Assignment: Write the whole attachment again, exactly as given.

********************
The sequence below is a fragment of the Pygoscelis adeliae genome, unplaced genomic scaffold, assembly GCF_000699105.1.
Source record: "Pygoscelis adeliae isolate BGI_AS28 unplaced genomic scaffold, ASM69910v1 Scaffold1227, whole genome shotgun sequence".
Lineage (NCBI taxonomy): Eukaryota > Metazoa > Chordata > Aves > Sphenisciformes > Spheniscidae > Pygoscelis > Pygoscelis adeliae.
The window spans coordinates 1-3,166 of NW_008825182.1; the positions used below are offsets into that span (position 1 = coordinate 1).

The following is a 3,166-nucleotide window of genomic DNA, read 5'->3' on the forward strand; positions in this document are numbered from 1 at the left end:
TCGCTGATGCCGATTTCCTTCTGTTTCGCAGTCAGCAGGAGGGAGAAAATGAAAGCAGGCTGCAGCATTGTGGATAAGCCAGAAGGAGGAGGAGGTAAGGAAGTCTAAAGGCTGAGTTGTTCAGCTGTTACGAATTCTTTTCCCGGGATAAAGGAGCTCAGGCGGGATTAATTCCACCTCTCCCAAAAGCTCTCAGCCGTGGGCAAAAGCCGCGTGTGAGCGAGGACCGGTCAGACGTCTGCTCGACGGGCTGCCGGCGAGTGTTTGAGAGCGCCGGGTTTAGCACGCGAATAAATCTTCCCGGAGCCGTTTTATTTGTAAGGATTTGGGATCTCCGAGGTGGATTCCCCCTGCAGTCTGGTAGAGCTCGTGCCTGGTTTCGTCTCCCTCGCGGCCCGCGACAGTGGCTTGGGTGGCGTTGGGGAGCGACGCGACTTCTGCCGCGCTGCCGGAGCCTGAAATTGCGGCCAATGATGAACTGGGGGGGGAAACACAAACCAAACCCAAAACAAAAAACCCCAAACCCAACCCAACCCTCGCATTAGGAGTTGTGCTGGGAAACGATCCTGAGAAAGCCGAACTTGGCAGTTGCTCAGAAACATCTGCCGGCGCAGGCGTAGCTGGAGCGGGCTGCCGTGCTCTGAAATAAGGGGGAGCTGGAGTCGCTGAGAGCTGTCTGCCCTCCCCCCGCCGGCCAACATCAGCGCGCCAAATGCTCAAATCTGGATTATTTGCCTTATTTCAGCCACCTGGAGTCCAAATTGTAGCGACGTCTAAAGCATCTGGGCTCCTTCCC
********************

The sequence below is a fragment of the Pygoscelis adeliae genome, unplaced genomic scaffold, assembly GCF_000699105.1.
Source record: "Pygoscelis adeliae isolate BGI_AS28 unplaced genomic scaffold, ASM69910v1 Scaffold1227, whole genome shotgun sequence".
Lineage (NCBI taxonomy): Eukaryota > Metazoa > Chordata > Aves > Sphenisciformes > Spheniscidae > Pygoscelis > Pygoscelis adeliae.
The window spans coordinates 1-3,166 of NW_008825182.1; the positions used below are offsets into that span (position 1 = coordinate 1).

The following is a 3,166-nucleotide window of genomic DNA, read 5'->3' on the forward strand; positions in this document are numbered from 1 at the left end:
TCGCTGATGCCGATTTCCTTCTGTTTCGCAGTCAGCAGGAGGGAGAAAATGAAAGCAGGCTGCAGCATTGTGGATAAGCCAGAAGGAGGAGGAGGTAAGGAAGTCTAAAGGCTGAGTTGTTCAGCTGTTACGAATTCTTTTCCCGGGATAAAGGAGCTCAGGCGGGATTAATTCCACCTCTCCCAAAAGCTCTCAGCCGTGGGCAAAAGCCGCGTGTGAGCGAGGACCGGTCAGACGTCTGCTCGACGGGCTGCCGGCGAGTGTTTGAGAGCGCCGGGTTTAGCACGCGAATAAATCTTCCCGGAGCCGTTTTATTTGTAAGGATTTGGGATCTCCGAGGTGGATTCCCCCTGCAGTCTGGTAGAGCTCGTGCCTGGTTTCGTCTCCCTCGCGGCCCGCGACAGTGGCTTGGGTGGCGTTGGGGAGCGACGCGACTTCTGCCGCGCTGCCGGAGCCTGAAATTGCGGCCAATGATGAACTGGGGGGGGAAACACAAACCAAACCCAAAACAAAAAACCCCAAACCCAACCCAACCCTCGCATTAGGAGTTGTGCTGGGAAACGATCCTGAGAAAGCCGAACTTGGCAGTTGCTCAGAAACATCTGCCGGCGCAGGCGTAGCTGGAGCGGGCTGCCGTGCTCTGAAATAAGGGGGAGCTGGAGTCGCTGAGAGCTGTCTGCCCTCCCCCCGCCGGCCAACATCAGCGCGCCAAATGCTCAAATCTGGATTATTTGCCTTATTTCAGCCACCTGGAGTCCAAATTGTAGCGACGTCTAAAGCATCTGGGCTCCTTCCC